It is always nice to end the year on a high and the Blues have certainly done just that. After some December wobbles those six points out of six from two tricky away games have made things look a good deal rosier. On top of that the league position has us only two points behind the much-lauded (in comparison to us!) Spurs and five ahead of Arsenal in the battle for the top four, meaning it is certainly a positive time.
The game at Crystal Palace was a real tester with Roy Hodgson’s men being ultra-defensive for the vast majority of the match, precisely what I dislike seeing from any home side. Roy, as ever, had the good grace to admit his team didn’t deserve even a share of the points. To be fair he had a point when he said that an open game against the Blues could have led to his team being picked off too easily. The ploy worked perfectly well for Palace against Manchester City, but it looks very much like a tactic that will only work once in a blue moon, sorry about that line to any City fans reading this!
I couldn’t get down to the match this time but watched it on TV with the rest of my family. My wife had just popped out of the room to make a cup of tea for herself, and to relieve some of the stress, when Chelsea scored the only goal. She came back in and asked who scored? I said who would you most liked to have made the goal and who would you have most liked to have scored it? Her answer was David Luiz to N’Golo Kante.
I suspect many Chelsea fans would have given the same answer considering how unfairly harsh the criticism is of David when he has as much as a hair out of place. Okay, the hair thing happens quite a lot I admit. Also considering the comments about N’Golo and his new position too, in many ways it was the perfect moment for Maurizio Sarri to turn and look knowingly at the press box. He didn’t do that, but I must admit I would have been sorely tempted.
More specifically it was noticeable how often N’Golo won the ball back high up the field during this game and his forward run for the winner was phenomenal, as was the pass into him. He is certainly looking more comfortable by the week in that position so I think we should wait to see how it all pans out between now and May. His move forward could still end up being accepted as a tactical masterstroke.
The end of the year also brought rather impressive news in the finances at the club, turning over more than Chelsea have ever done before in any season. This is, of course, important when considering any modifications the manager wants to make to the squad. The January transfer window is upon us and there is no doubt in my mind the club has been scouring the football world to add that little extra bit of quality that will fuel-inject the second half of the season.
The rumours have already started and it is not my intention to be specific, although I know who I would want and in what position I would like there to be a tweak. Every fan will have his or her thoughts on that too, usually involving creation and scoring goals, but the good financial figures are certainly a welcome sign right at this moment when you are looking at the market.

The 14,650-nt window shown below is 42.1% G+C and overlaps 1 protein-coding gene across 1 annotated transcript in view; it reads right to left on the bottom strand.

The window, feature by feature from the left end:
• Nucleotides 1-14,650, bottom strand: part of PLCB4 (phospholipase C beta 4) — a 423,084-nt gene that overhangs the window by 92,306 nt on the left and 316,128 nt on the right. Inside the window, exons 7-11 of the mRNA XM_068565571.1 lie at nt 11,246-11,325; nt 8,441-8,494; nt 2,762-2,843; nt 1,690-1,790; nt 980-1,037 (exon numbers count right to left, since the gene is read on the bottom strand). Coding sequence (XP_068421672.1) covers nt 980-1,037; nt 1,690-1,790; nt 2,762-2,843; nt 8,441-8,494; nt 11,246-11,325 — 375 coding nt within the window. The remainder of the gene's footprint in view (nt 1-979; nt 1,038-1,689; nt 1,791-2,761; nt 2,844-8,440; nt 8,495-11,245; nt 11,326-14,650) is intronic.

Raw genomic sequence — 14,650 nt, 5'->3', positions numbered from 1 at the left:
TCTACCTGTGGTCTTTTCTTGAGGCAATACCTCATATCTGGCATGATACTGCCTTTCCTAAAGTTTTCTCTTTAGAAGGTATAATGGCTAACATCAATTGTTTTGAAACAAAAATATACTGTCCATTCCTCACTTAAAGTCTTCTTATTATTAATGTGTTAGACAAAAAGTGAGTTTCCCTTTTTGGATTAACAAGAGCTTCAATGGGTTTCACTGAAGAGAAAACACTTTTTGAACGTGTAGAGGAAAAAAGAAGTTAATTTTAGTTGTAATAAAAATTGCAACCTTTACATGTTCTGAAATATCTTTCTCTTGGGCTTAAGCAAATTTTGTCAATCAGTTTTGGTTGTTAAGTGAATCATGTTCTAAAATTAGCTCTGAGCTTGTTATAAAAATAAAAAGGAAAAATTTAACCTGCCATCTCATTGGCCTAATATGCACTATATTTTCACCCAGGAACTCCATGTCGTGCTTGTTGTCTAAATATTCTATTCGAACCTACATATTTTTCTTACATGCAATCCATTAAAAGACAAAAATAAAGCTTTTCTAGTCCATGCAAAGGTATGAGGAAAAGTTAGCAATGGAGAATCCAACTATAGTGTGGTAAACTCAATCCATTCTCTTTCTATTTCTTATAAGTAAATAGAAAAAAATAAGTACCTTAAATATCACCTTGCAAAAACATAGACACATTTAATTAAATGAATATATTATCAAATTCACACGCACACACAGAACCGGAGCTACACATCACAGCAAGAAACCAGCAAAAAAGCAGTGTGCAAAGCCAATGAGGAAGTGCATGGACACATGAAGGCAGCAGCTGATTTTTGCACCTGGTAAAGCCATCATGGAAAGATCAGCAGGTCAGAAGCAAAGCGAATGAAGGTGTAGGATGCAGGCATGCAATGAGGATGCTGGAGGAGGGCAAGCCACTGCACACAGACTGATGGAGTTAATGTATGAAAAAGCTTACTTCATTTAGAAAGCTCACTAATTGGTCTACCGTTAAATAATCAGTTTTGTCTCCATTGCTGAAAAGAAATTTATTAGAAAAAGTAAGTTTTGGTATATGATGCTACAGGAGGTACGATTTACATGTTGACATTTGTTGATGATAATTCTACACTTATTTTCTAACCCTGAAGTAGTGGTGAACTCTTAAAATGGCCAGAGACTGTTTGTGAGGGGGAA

Having said that, it is a famously difficult time to get good value in the market. It is especially tough when you are one of the big beasts of the Premier league on the prowl, but Chelsea have obviously been pretty intelligent in the previous year. The number that jumped out at me from the figures was the £113 million profit on transfers, have a look around at everyone else in the top end of the Premier League and realise how unusual that is. That said, I suspect when the costs of Jorginho and Kepa make it on to the balance sheet it could be a bit more…balanced.
It is always a bit unfair to gauge any buy over a season anyway. Consider someone like Willian, purchased for £30 million. In season one that sounded like a lot at the time, but considered over six seasons, then £5million a year isn’t bad business at all. When you then think of Eden Hazard's alleged cost of £32 million amortized over seven seasons, then suddenly those figures look better than good, they are amazing. Yes I know there are wages to be considered, but these are among the reasons why the books read a bit better these days.
So has it been a good year in general? Well winning the FA Cup is never to be sniffed at and yes, that was a glorious day even if there was a great sadness and poignancy considering we had just lost one of our finest in Ray Wilkins.
Losing out on Champions League football has also been a blow but maybe a season of Europa League is, in retrospect, a decent thing because there has been plenty of opportunities to give the entire squad game time and hopefully the run in that competition will go all the way once more.
Obviously changing a manager is a stressful business, but rarely has that change looked so smooth than it has with the introduction of Maurizio Sarri. The football is as pleasing on the eye as you could hope for much of the time and the club certainly looks to have taken on board most of the modern technical and tactical football ideas out there.
Maybe the best thing about where we are now at the end of the year is the excitement about the year to come. It will be interesting, enjoyable, entertaining and hopefully successful. It will of course have its ups and downs, but what would I wish for most in the year to come at Chelsea? Like many of us in 12 months’ time I hope once again to be saying the phrase, 'Eden Hazard has had another great year for Chelsea’. If we can say that, then we will probably have some more silverware too.
I hope you all have a Happy New Year and KTBFFH.